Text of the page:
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    Deforestation Fell Globally In 2021, But Not Enough

    Most countries are behind in terms of agreements to protect the planet's forests

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    Countries are failing to meet international targets to curb global forest loss and degradation by 2030, a study says. These are the first data on progress made since last year, when world leaders set such targets at the 26th UN Conference of the Parties on Climate Change (COP26), held in Glasgow. Conserving forests, which can store carbon and sometimes cool the local climate, is a crucial component of the strategy against global warming.

    The study, titled Evaluation of the declaration on forests, shows that global deforestation decreased by 6.3 percent in 2021 compared to the average value of 2018-20. However, this “modest” improvement falls short of the 10 percent needed to curb deforestation by 2030, according to Erin Matson, a consultant with advisory firm Climate Focus and a co-author of the assessment, published Oct. 24th.

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    “It is a good start, but we are behind schedule,” Matson warned at a press conference, although he qualified that data from a single year had been analyzed. In the coming years we will have a clearer idea of ​​the deforestation trend, he added.

    The assessment, carried out by various civil society organizations and research groups (including the World Resources Institute, an environmental think tank), has come just ahead of the 2022 climate summit (COP27), which is celebrating these days in Egypt. Scientists agree that deforestation must stop to limit global warming to 1.5-2 degrees Celsius above pre-industrial temperatures. A greater increase would cause profound alterations in the Earth’s climate.

    Tropical forests are the key

    Two of the deforestation indicators used in the report were analysis of tree canopy changes from satellite data and the Forest Landscape Integrity Index, which measures the ecological health of forests. The slow progress can mostly be attributed to a few tropical countries with high deforestation. Among them is Brazil, the world leader in tree loss, which in 2021 registered an increase of 3 percent compared to the reference years. Two other countries that deforest the most, Bolivia and the Democratic Republic of the Congo, also had increases of 6 and 3 percent, respectively.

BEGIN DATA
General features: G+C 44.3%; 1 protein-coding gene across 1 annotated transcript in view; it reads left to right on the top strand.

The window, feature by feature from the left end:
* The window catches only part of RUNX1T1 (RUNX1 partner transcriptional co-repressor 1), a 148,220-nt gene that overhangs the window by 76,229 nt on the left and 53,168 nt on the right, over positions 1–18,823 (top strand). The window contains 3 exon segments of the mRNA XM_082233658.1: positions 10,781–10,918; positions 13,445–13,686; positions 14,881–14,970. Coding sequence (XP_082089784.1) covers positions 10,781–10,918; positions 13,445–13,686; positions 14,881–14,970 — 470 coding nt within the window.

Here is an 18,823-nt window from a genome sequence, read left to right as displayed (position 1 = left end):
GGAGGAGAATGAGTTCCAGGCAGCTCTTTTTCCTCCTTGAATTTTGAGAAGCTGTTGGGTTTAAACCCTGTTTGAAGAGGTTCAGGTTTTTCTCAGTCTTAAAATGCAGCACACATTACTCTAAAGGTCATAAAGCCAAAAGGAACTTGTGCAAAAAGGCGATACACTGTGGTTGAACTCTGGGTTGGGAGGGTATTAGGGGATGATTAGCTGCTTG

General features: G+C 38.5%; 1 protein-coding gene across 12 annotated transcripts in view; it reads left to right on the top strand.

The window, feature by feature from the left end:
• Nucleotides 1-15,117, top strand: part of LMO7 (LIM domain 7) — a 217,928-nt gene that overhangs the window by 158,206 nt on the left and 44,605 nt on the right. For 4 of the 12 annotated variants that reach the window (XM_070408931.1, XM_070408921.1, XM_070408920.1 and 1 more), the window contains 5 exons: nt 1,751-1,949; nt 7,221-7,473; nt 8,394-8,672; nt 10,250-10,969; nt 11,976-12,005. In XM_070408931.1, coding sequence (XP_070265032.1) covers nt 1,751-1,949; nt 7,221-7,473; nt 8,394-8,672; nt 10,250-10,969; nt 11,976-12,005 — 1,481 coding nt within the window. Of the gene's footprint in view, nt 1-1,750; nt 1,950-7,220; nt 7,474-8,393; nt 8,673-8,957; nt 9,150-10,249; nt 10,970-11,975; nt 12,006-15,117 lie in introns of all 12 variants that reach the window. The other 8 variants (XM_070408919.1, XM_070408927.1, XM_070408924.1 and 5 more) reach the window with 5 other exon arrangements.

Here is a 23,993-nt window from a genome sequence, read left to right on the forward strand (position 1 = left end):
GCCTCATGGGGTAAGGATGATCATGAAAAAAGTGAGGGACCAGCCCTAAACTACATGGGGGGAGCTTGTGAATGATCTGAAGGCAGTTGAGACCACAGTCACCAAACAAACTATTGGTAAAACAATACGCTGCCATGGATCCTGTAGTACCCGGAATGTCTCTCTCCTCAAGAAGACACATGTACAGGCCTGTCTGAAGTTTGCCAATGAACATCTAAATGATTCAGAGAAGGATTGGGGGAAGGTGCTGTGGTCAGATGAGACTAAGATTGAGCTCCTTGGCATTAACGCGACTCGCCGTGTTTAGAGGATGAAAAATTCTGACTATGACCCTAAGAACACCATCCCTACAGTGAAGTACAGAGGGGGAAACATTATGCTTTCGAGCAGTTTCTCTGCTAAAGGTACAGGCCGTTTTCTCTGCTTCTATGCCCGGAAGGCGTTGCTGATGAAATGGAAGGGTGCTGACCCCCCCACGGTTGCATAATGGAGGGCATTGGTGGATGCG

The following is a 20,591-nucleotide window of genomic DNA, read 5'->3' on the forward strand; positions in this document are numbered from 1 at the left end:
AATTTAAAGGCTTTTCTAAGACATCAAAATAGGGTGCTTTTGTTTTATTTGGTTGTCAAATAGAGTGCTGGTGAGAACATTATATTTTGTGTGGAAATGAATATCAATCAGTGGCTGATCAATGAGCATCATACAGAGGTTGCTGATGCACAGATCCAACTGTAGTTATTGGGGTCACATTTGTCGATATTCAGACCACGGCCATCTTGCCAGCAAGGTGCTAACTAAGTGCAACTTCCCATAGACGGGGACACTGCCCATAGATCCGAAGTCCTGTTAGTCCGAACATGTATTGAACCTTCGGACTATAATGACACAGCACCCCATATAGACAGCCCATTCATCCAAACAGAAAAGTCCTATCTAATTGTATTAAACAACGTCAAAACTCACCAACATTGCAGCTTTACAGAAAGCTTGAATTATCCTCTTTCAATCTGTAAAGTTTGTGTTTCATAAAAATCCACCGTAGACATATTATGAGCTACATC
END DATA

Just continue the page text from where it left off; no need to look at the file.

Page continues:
The loss of tropical forests is especially worrying because more and more studies show that, in addition to sequestering carbon, they can cool nearby areas by creating clouds, moistening the air and releasing certain molecules. Conserving these forests makes a huge contribution to global cooling that current policies ignore, as a report published at the same time as the assessment explains.

    Tropical Asian countries are the only ones on track to end deforestation by 2030, according to the assessment. This region slowed the loss of primary moist forests by 20 percent from the 2018-20 average, largely thanks to big changes in Indonesia (one of the world leaders in deforestation), where primary forest loss fell 25 percent in 2021, compared to the previous year. “The progress we are seeing is due to exceptional results in some countries,” Matson observed.

    Efforts by the Indonesian government and companies to repair environmental damage from palm oil production were key to the improvement, according to the assessment. For example, since 2020, more than 80 percent of the refineries of this oil have committed to not cut down or deteriorate more forests. In 2018, in addition, the Indonesian government paralyzed the creation of new palm plantations. Even so, this suspension ended last year, which casts doubt on the continuity of these advances.

    Economic obstacles

    Global demand for products like meat, fossil fuels and timber are causing much of today’s forest loss, as industry clears trees to create new pastures and extract resources. Matson commented that progress is slowed down because many governments have not introduced reforms, such as establishing protected areas or tax incentives, that motivate the sector to take care of the forests. “Tougher measures must be imposed,” he criticized.

    In particular, nations are lagging behind in fiscal support for forest protection and restoration. Based on previous assessments, the current estimate is that conservation efforts require between €45 billion and €460 billion per year to meet the 2030 target. Current investment is, on average, less than 1 percent of what is needed.

    Matson added that governments need to be more transparent about funding, setting milestones and reporting progress to the public. Michael Wolosin, climate solutions adviser at the environmental NGO Conservation International, would like donor countries to reaffirm their financial commitment to forests at COP27 this year.

    Not reinforcing inequalities

    However, Constance McDermott, an environmental researcher at Oxford University, warns against focusing too much on “estimates of changes in forest area and money invested.” Social equity for indigenous peoples and local communities should be on the table, but it is something that is hardly talked about, he denounces. We must support the responsible forest management efforts of these communities, reinforcing their land rights and addressing the problems they identify in relation to land use, adds McDermott. Otherwise, he concludes, “global efforts to curb deforestation are more than likely to reinforce inequalities at the local, national and global levels.”

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